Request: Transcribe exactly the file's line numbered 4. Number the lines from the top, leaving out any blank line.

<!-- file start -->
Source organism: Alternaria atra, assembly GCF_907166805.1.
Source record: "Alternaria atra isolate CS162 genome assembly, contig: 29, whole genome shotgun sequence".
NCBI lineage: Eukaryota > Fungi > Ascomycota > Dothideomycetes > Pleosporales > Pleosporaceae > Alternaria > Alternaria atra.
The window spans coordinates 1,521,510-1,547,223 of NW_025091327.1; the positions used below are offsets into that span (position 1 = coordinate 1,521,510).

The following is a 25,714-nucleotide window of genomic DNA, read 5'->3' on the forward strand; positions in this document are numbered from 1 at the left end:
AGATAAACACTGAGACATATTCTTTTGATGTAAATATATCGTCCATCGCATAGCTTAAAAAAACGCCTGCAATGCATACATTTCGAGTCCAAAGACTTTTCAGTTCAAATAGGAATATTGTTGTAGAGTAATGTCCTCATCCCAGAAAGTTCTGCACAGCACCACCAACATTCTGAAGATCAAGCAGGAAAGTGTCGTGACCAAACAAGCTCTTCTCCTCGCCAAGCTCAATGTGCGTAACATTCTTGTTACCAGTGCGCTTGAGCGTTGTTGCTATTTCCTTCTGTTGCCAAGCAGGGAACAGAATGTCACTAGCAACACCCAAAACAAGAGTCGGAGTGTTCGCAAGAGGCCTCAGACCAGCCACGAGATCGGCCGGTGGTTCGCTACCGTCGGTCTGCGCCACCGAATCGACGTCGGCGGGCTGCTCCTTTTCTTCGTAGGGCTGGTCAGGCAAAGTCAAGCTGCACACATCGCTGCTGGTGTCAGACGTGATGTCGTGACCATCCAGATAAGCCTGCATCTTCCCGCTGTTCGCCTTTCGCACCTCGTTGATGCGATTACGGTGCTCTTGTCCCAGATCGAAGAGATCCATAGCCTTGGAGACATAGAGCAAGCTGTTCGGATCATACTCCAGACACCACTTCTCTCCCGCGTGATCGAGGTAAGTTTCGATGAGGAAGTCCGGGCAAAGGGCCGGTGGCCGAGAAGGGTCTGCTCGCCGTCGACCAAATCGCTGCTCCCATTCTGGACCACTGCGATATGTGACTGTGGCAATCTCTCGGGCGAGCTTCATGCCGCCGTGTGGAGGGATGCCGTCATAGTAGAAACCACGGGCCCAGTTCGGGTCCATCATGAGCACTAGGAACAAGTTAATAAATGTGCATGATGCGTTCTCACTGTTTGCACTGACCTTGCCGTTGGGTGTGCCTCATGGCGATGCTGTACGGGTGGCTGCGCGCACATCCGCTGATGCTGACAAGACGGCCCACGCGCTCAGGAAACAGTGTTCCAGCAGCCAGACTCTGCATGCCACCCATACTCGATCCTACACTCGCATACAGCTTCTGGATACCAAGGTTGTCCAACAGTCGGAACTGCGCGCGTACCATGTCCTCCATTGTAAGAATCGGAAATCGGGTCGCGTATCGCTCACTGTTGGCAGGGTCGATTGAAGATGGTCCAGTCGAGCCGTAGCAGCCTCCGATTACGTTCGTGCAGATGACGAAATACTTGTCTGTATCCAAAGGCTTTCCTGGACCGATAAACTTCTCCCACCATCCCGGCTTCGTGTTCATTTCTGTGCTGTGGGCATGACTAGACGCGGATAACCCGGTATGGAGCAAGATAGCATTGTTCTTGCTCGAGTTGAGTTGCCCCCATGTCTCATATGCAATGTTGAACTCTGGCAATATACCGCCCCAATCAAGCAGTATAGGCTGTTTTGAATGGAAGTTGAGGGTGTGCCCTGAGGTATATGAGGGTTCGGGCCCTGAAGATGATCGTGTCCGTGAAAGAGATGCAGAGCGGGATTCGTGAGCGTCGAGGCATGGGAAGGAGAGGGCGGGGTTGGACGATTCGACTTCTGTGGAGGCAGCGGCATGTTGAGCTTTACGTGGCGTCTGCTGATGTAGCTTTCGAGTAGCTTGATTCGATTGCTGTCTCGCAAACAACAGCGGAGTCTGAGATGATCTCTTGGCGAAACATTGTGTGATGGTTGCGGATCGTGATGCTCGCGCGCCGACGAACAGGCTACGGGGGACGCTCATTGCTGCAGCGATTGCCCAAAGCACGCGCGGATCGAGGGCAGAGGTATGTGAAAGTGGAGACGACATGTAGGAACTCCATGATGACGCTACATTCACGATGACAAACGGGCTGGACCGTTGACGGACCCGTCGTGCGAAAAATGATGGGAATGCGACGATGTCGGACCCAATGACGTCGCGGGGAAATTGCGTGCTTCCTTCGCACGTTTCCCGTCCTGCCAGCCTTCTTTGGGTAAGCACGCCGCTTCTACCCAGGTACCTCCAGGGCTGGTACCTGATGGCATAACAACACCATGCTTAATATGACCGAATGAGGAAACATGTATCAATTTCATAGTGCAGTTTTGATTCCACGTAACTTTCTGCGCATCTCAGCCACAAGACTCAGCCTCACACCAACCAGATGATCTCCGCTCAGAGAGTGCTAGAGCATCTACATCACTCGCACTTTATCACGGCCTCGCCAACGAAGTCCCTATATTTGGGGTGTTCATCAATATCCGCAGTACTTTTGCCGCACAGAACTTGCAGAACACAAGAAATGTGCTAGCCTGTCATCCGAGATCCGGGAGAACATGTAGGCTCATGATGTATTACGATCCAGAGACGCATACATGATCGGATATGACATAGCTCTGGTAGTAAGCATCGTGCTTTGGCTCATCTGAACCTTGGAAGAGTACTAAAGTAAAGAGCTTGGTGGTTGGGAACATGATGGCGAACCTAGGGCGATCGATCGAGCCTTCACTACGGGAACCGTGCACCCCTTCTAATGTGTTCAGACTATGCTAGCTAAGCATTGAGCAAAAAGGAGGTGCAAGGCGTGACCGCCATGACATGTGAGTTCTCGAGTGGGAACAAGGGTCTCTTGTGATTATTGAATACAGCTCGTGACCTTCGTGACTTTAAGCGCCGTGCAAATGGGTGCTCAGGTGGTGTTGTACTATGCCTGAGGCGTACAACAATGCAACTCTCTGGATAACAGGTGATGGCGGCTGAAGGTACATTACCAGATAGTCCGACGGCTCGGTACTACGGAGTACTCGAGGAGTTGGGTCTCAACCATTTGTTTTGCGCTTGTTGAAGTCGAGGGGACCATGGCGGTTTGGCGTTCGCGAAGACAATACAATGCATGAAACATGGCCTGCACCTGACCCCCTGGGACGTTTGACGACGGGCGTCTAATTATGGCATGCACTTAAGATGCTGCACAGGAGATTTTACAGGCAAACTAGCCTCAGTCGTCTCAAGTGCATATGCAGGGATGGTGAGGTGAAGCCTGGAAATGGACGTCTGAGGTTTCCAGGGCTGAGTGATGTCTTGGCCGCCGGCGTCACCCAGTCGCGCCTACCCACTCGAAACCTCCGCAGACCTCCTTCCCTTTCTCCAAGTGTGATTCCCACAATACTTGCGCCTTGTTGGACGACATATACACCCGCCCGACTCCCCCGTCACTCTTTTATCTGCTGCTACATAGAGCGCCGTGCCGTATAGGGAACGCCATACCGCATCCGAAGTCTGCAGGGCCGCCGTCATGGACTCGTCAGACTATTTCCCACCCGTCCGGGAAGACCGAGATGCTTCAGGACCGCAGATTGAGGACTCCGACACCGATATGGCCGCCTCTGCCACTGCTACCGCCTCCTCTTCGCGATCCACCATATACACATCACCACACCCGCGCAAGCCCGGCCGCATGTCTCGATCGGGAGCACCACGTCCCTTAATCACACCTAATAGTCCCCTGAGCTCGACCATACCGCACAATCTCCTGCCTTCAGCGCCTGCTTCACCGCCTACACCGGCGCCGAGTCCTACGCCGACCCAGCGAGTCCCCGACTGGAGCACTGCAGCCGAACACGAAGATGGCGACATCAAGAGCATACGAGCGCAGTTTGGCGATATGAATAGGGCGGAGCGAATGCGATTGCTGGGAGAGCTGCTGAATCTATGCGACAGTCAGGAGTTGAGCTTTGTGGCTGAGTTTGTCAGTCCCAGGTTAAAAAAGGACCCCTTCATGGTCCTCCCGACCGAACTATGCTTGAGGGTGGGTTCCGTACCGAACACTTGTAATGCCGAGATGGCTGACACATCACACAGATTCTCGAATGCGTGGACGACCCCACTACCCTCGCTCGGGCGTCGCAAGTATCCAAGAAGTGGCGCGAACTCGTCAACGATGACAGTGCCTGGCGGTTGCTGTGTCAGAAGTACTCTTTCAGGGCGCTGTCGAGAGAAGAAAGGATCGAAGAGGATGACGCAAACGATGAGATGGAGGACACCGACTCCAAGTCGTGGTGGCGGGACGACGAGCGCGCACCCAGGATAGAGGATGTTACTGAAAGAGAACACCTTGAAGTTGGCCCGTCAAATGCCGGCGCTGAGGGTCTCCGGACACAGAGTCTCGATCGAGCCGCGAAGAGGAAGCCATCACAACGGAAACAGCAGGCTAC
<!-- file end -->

The window spans coordinates 1,521,510-1,547,223 of NW_025091327.1; the positions used below are offsets into that span (position 1 = coordinate 1,521,510).